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The Book Addict - Chapter 1

Chapter One

 

 

Tanya tucked her legs underneath her butt and curled against the wall. It was bright, but hotter than hell in the upstairs kitchen where she hid reading her book. The metal and vinyl combination was uncomfortable, but the rest of the family would leave her alone if she stayed seated. Every once in a while, she would shift in her seat and the bare part of her legs would stick to the vinyl. The Formica surface of the table was hard whenever she laid her arm on top as she moved around seeking a more comfortable position to read.

 

Tanya couldn’t go into the living room because her grandmother insisted on keeping the drapes closed. There wasn’t enough light. Besides it was depressing in the living room.

 

The sweat trickled down her nose as she absently pushed up her coke bottles glasses. It was just past midday, the hottest part of the day and if she didn’t know any better she would have thought this was just what Hansel and Gretel might feel as they cooked in the witch’s oven. Not that she was reading those fairytales anymore, she was too old for that.

 

At the ripe old age of eleven, Tanya was reading, Metamorphosis, by Franz Kafka. Her father, an avid reader himself had given it to her yesterday.

 

She was fascinated with the story. She felt like that cockroach, ignored, insignificant, someone who didn’t matter. This was a tale she could relate to, not the silly romances her mother read or the other books that had serious topics about drugs or divorce. Her father introduced her to the classics and that’s what she stuck with, even if her mother thought they were slightly beyond her comprehension level as a child.

 

Tanya never felt like a child. Her mother would joke and say she popped out of the womb as a middle-aged adult.

 

“Taaannnya,” her mother called from the basement.

 

The clip clop of her shoes on the stairs alerted Tanya that her pleasant afternoon of reading was about to be disturbed.

 

The door leading to the basement opened. “What in the world are you doing in this furnace?” Her mother waved her hand in the air. “Geez it’s hot up here. I’m melting and I’ve only been here less than a minute. Come downstairs where it’s cool.”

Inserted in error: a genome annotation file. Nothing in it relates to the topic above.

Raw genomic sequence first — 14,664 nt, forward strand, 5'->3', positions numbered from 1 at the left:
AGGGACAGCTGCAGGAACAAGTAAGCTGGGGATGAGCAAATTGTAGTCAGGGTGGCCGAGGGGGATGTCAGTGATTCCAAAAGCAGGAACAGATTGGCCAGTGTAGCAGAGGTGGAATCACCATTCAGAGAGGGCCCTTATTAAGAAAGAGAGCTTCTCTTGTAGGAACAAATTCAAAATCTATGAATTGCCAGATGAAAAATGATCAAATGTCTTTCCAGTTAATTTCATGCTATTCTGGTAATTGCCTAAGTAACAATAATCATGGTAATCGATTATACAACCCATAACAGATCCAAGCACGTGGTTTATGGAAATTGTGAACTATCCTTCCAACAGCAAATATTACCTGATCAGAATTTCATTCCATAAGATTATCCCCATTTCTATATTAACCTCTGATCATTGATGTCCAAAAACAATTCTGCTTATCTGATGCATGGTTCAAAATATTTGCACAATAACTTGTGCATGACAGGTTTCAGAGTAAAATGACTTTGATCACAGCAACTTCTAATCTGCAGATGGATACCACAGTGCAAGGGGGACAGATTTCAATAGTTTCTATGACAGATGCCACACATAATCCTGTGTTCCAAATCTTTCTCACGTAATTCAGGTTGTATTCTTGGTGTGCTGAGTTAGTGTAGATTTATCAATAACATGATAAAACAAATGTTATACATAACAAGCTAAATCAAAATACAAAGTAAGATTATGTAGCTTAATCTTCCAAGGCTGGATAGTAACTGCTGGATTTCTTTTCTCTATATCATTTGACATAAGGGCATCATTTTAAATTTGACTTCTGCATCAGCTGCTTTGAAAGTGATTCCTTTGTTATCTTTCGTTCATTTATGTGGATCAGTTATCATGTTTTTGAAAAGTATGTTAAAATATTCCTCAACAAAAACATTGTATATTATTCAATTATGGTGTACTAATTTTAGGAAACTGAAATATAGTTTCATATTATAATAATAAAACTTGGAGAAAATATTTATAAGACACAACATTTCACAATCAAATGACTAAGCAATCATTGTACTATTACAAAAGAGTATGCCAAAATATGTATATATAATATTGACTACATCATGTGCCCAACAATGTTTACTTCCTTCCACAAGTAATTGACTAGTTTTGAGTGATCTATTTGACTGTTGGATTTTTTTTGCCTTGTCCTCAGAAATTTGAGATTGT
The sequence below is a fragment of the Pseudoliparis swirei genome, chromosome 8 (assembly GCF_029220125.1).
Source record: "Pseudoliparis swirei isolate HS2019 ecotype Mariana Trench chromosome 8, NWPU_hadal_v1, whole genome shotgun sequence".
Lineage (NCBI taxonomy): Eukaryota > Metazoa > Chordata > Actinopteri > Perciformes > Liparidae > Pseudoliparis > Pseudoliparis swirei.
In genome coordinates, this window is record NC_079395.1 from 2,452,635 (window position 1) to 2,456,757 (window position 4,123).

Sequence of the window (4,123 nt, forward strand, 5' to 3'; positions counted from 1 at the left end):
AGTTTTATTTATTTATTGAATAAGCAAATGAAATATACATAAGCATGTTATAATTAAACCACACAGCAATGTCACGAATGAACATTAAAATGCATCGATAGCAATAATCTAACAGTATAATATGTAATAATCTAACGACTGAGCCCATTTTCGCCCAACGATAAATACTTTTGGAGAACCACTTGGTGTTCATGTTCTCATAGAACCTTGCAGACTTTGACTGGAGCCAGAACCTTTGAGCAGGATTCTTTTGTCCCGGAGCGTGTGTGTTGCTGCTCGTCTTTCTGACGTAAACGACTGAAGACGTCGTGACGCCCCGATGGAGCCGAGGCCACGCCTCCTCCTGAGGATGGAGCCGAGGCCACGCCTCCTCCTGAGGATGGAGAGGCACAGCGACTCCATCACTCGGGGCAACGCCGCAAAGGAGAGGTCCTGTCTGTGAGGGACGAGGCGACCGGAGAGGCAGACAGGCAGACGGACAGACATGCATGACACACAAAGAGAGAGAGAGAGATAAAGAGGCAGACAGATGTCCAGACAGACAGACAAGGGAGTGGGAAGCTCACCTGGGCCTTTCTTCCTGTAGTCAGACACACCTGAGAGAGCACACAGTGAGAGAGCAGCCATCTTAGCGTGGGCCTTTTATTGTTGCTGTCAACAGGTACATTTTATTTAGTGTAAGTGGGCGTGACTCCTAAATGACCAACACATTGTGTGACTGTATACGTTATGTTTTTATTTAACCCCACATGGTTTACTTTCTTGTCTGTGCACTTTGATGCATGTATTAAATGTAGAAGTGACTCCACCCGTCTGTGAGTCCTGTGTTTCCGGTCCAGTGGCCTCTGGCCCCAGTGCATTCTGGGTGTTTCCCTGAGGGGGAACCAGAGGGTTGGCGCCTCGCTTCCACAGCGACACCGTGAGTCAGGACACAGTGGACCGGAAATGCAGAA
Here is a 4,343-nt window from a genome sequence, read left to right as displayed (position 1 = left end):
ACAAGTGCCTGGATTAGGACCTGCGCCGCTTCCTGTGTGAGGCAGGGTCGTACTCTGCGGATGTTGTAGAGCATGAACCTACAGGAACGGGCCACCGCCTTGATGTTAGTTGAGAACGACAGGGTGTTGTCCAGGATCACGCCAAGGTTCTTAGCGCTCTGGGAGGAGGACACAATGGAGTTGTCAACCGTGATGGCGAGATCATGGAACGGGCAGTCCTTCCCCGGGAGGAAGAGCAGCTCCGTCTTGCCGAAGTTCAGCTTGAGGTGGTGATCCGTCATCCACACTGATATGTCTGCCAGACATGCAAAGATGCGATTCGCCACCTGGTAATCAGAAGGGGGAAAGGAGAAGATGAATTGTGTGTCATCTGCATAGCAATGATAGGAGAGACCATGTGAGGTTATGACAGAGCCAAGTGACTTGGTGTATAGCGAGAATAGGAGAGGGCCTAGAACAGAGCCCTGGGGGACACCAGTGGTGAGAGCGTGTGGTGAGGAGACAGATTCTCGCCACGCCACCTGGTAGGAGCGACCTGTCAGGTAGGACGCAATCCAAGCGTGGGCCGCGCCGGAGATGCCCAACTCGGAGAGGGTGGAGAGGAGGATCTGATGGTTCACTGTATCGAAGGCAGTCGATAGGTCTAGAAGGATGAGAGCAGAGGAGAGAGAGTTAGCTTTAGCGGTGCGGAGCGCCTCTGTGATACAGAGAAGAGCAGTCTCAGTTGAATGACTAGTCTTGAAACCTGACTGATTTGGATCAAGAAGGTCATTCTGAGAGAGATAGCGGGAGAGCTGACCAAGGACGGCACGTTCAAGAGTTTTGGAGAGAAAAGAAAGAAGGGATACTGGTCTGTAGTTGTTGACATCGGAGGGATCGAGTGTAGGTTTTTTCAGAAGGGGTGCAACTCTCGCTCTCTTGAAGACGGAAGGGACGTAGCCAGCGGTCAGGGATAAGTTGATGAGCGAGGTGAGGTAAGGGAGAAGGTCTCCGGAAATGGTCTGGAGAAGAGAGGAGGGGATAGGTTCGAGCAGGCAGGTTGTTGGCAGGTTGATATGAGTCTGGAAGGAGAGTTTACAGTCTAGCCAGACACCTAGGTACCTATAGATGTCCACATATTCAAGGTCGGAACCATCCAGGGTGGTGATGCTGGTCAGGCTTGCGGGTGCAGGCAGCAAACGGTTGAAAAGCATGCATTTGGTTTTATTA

“I was reading,” Tanya answered.

 

Her mother narrowed her eyes and took a step closer to Tanya. She flipped over the book. “Oh for Christ’s sake. I’m going to kill your father. Metamorphosis. What the hell was he thinking? It isn’t as if you’re not odd enough without him exposing you to books like this.”

 

“Frank,” she yelled.

 

The heavy footsteps of Tanya’s father ascended the stairs.

 

“What?” he answered.

 

His lumbering form reached the doorway. “Hi kiddo. Are you enjoying the book?”

 

Tanya’s mother glared at her father.

 

“Yeah, it’s really good, dad.”

 

“Are you crazy? Metamorphosis, Frank? Next thing you know you’ll be giving her Tolstoy or Chaucer.”

 

“Oh, good ideas.”

 

Her mother shook her head. “She’s eleven, Frank, not thirty.”

 

“Nothing wrong with introducing our daughters to the classics at an early age.”

 

“She should be out playing with her friends, not hidden away in this oven reading books meant for adults.”

 

“I don’t have any friends,” Tanya whispered.

 

Her mother pushed the unruly brown locks away from Tanya’s forehead. “Oh, honey, that’s because you lock yourself away and read all day long. Why don’t you go for a bike ride or something with your sisters when they get back from the pool?”

 

“Can’t I please finish the book? They won’t want me tagging along anyway.”

 

“Sure they will.”

 

“No, they won’t, they both have boyfriends now.”

 

Her mother sighed. “Well at least come downstairs and talk with your grandmother and me. It’s too hot up here.”

 

Tanya resigned herself to spending time with her parents and grandmother until she could sneak away again and get lost in a new book. The characters came alive for her when she was reading and she often found if she tried really hard, she’d be able to jump into the pages, and the adventures within.

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